39. Mango Salad ($14)

A refreshing palate cleanser. I just wish the mangos had been ripe. 

 

40. Rangoon Fried Rice (with tofu and vegetables) ($16)

Better than your average Chinese takeout fried rice. Rich, hearty and satisfying, it could be a meal in itself. 

 


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41. Vegetarian Samusa Soup ($15)

A bizarre concept, but it works. The base of the soup comprises a mild, creamy purée of yellow split pea with a hint of tamarind and masala. Chopped samusas stuff the bowl, oozing their potato filling into the broth. The fresh, shredded cabbage, red onion and mint garnish lightens the dish, preventing it from being too heavy. 

 

42. Basil Chicken ($16)

Another safe bet for nonadventurous types. Just a tasty, sweet, Chinese-style stir-fry.

 

43. Rainbow Salad ($15)

This salad comes compartmentalized like the Rangoon Tea Leaf Salad, but it is not nearly as exciting. Still, the tamarind dressing is tart and bright, and the variety of ingredients lends multiple flavors and textures to offer a refreshing complement to the rich meat dishes. 

 

44. Oh Noh Kauswe ($16)

This is another soup on the menu that feels more like a noodle dish than a soup. Elevate the dish from ordinary to extraordinary by incorporating the accompanying lemon and chili flakes. The fried wonton strips on top add a delightful crunch. 

 

45. Chicken Kebat ($16)

Originally served as skewered grilled street food in Burma, you will now typically find this dish in stir-fry form. This version is spicy with whole dried chilies and thick slices of jalapeños. 

 

46. Soft-Shell Crab Salad ($14)

We enjoyed the crispiness and sweetness of the crab against the light, fresh salad and tangy garlic-chili sauce. Heads up: There is only enough crab in this salad for three to four people.

 

47. Crispy Tofu with Salad Filling ($12)

The tofu is not that crispy, but that did not bother me since each of the three huge pieces is split and stuffed with a vibrant, fresh salad of sprouts, cabbage and cilantro dripping in tangy dressing. The fish sauce makes this dish. 

 

48. Burmese Sour Leaf with Prawn ($18)

A flavorful dish with sufficient heat. The flavor of the sour leaf (from the hibiscus plant) gets a little lost underneath the sauce, and the shrimp heads could be crispier. But overall it will satisfy shrimp lovers.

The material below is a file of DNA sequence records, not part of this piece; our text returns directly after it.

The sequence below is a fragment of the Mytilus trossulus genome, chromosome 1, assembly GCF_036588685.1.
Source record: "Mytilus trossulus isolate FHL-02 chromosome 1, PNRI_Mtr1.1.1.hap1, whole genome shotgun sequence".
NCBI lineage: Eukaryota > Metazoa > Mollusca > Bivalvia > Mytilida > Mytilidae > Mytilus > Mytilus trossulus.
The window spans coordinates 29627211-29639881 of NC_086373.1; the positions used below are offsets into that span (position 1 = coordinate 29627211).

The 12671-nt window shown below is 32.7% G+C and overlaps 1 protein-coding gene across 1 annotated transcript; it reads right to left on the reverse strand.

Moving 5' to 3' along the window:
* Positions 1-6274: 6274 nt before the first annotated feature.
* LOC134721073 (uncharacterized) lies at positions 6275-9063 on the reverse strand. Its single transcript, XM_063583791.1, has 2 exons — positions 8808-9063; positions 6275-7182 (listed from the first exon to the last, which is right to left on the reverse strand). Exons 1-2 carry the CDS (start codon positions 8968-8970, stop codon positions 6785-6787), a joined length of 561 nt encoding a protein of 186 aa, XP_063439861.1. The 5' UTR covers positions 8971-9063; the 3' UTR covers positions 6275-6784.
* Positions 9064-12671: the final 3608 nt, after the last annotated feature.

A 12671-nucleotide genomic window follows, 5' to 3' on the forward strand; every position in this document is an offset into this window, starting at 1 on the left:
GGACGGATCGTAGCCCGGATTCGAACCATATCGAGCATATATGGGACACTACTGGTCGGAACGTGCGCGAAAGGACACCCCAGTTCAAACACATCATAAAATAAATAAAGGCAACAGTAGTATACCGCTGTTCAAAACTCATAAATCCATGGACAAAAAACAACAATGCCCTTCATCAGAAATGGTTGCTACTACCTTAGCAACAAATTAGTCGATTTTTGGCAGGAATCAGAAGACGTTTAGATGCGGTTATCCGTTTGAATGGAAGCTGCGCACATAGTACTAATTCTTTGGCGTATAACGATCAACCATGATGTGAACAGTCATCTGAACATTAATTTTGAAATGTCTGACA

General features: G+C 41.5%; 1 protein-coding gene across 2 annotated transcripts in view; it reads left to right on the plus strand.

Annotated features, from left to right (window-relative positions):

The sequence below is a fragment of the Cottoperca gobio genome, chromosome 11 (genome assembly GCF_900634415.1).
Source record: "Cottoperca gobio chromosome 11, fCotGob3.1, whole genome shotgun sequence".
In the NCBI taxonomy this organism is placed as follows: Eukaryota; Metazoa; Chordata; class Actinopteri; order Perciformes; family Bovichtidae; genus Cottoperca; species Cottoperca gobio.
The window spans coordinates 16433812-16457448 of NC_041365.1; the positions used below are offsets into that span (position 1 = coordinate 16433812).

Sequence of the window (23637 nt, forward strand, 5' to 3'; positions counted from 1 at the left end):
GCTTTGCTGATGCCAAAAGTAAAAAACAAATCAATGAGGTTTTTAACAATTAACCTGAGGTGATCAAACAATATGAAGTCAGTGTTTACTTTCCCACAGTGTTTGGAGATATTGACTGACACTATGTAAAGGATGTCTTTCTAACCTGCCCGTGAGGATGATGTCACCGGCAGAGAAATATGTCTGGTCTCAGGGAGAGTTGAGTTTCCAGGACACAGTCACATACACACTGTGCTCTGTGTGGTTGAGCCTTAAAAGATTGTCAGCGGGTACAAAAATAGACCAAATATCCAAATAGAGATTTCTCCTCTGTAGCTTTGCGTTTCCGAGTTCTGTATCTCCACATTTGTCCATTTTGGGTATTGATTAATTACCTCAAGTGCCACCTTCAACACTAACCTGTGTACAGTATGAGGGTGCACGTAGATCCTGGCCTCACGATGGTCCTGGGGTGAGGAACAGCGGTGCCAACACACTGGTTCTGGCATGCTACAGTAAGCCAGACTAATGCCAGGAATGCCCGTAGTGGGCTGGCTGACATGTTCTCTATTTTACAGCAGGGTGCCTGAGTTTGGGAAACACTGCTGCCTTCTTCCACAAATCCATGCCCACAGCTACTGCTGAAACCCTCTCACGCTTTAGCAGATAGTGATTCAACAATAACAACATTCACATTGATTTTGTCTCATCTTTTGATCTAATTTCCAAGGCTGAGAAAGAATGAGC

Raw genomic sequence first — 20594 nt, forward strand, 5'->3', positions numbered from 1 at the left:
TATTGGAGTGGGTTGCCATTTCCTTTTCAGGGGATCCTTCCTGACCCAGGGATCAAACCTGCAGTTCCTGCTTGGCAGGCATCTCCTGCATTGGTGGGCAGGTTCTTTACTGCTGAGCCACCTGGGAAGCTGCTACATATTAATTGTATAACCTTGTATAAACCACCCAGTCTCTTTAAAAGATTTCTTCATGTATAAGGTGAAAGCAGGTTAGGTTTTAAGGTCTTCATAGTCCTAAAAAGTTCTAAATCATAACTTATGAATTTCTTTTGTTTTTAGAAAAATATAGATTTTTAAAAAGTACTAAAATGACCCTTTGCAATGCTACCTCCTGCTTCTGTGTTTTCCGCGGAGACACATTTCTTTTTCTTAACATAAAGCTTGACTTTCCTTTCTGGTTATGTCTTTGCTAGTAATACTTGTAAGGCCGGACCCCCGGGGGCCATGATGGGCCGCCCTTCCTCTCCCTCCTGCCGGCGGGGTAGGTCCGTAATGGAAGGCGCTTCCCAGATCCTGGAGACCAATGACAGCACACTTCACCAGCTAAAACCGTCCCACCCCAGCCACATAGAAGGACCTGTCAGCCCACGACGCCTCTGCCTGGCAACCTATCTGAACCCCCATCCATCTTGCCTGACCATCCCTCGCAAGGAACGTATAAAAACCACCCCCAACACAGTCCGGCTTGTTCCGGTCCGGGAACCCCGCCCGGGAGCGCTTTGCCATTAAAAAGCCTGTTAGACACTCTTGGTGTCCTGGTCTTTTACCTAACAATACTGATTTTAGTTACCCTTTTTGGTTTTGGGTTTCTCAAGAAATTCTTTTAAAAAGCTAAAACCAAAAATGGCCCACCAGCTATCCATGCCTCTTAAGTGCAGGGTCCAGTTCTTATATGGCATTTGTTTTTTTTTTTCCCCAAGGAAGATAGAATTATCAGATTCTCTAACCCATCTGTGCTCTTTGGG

49. Samusa Salad ($13)

The juxtaposition of hot and cold elements makes this dish interesting. Deep-fried samusas are tossed with crunchy, chilled romaine and julienned veggies with big leaves of refreshing mint. It is tasty, but I prefer the Rangoon Tea Leaf Salad and a side order of samusas. 

 

50. Rangoon Pan-Fried Noodle ($14)

Similar to a typical chicken chow mein. Tasty but not that exciting. 

 


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51. Shrimp & Eggplant ($18)

The overall consensus at the table was “meh,” but one of my companions returned for seconds and thirds, raving about the brightness of the tomatoes and perfect cooking of the shrimp. 

 

52. Pumpkin Shrimp Stew ($21)

Mild and sweet. A side of palatha bread would complement this dish well. 

 

53. Mandalay Meeshay ($15)

This dish bears an uncanny resemblance to Italian spaghetti Bolognese (with pickled mustard greens, cilantro, peanuts and rice noodles).

 

54. Lemongrass Prawns ($14)

This dish was a letdown. The shrimp were overcooked and lacked pizzazz. 

 

55. Shan Noodle with Tofu ($15)

Shan is the state in Myanmar where this dish originates. The rice noodles were cooked perfectly al dente, but overall this dish is a little on the sweet side. Add chili flakes to balance it out. 

 

56. Mushroom & Vegetable ($15)

This dish is not much to look at, but the umami-rich combination of button and shimeji mushrooms, kale and a variety of other vegetables is perplexingly good. It is brothy, so order a side of rice. 

 

57. Platha & Curry Dip ($12)

Order the side of palatha (another word for Platha) instead of this. It is the same thing sans the curry dip, which felt unnecessary. 

 

58. Pumpkin Chicken Stew ($17)